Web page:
Cities Alliance, UNEP, UN-Habitat, and World Bank invite you to share your inputs with the K4C. To learn more about it or contribute to its content, visit www.citiesandclimatechange.org.

Notes to Editors

UNEP

Created in 1972, UNEP represents the United Nations’ environmental conscience. Based in Nairobi, Kenya, its mission is to provide leadership and encourage partnership in caring for the environment by inspiring, informing, and enabling nations and peoples to improve their quality of life without compromising that of future generations. UNEP’s Division of Technology, Industry and Economics – based in Paris – helps governments, local authorities and decision-makers in business and industry to develop and implement policies and practices focusing on sustainable development. The Division leads UNEP’s work in the areas of climate change, resource efficiency, harmful substances and hazardous waste.

UN-HABITAT

The United Nations Human Settlements Programme (UN-HABITAT) is the United Nations agency for human settlements. It is mandated by the UN General Assembly to promote socially and environmentally sustainable towns and cities with the goal of providing adequate shelter for all. Its Cities in Climate Change Initiative seeks to enhance climate change mitigation and climate change preparedness of cities in developing and least-developed countries. Building on UN-HABITAT’s long experience in sustainable urban development, the Cities in Climate Change Initiative seeks to provide support for the development and implementation of pro-poor and innovative climate change policies and strategies, and to develop tools for enhancing capacities of local governments.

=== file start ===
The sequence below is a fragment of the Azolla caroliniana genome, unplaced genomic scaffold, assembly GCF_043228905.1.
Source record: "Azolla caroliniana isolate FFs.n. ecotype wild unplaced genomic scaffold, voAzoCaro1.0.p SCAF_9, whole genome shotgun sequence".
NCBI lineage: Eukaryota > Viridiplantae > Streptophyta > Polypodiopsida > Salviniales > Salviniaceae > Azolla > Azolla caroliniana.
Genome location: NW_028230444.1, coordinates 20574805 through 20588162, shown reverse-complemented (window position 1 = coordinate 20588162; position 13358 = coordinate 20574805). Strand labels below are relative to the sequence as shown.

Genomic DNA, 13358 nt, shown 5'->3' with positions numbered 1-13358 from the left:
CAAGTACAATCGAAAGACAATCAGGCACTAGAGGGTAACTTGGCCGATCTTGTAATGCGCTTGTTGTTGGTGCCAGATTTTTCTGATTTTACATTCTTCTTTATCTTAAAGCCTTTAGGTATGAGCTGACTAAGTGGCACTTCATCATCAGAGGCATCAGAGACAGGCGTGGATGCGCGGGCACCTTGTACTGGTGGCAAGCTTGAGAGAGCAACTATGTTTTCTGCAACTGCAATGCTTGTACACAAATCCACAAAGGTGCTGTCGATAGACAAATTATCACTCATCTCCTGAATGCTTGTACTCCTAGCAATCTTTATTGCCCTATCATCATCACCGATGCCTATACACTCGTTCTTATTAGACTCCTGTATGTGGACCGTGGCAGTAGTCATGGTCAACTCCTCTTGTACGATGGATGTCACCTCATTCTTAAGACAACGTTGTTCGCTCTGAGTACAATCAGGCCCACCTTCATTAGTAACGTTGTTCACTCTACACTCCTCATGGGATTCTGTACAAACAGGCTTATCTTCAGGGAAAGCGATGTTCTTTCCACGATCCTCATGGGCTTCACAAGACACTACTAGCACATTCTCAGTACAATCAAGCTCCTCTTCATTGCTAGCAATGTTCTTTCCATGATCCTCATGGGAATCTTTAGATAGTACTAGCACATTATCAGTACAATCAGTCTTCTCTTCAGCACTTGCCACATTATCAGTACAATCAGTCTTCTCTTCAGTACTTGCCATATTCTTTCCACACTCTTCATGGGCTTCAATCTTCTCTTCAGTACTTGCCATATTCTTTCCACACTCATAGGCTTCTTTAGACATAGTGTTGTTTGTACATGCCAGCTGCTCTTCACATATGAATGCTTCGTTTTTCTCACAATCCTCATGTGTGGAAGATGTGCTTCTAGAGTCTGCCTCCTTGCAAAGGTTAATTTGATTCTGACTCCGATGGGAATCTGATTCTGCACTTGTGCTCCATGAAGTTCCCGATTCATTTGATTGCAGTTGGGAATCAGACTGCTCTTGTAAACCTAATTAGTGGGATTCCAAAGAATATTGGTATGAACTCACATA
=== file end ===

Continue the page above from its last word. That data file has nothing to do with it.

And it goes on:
World Bank

The World Bank is a source of financial and technical assistance to developing countries around the world. Its mission is to help people help themselves and their environment by providing resources, sharing knowledge, building capacity and forging partnerships in the public and private sectors. The World Bank’s Urban & Local Government Strategy aims to be a key element in helping civic leaders and national authorities think through, and implement, policies and programs for the benefit of their people, their cities, and their countries. The Strategy will help governments at all levels make cities more equitable, efficient, sustainable, and environmentally friendly.

Cities Alliance

The Cities Alliance is a global partnership for urban poverty reduction and the promotion of the role of cities in sustainable development. It aims at supporting cities, local and national governments, and their partners in seizing the gains of urbanization and taking advantage of its economic opportunities, for the benefit of their citizens, particularly the urban poor.

For More Information, Please Contact:

Nick Nuttall, Acting Director, Communications, UNEP , Nairobi + 254-20-762 3084 or +41 795 965 737, nick.nuttall@unep.org

Sharad Shankardass, UN-HABITAT Spokesperson, Nairobi,  +254 20 762 3153/3151, Mobile: +254 (0) 733 760 332, habitat.press@unhabitat.org

Roger Morier, World Bank (+1 202) 473 5675, rmorier@worldbank.org

Susanna Henderson, Cities Alliance, +1(202) 458 7269 or shendersoni@citiesalliance.org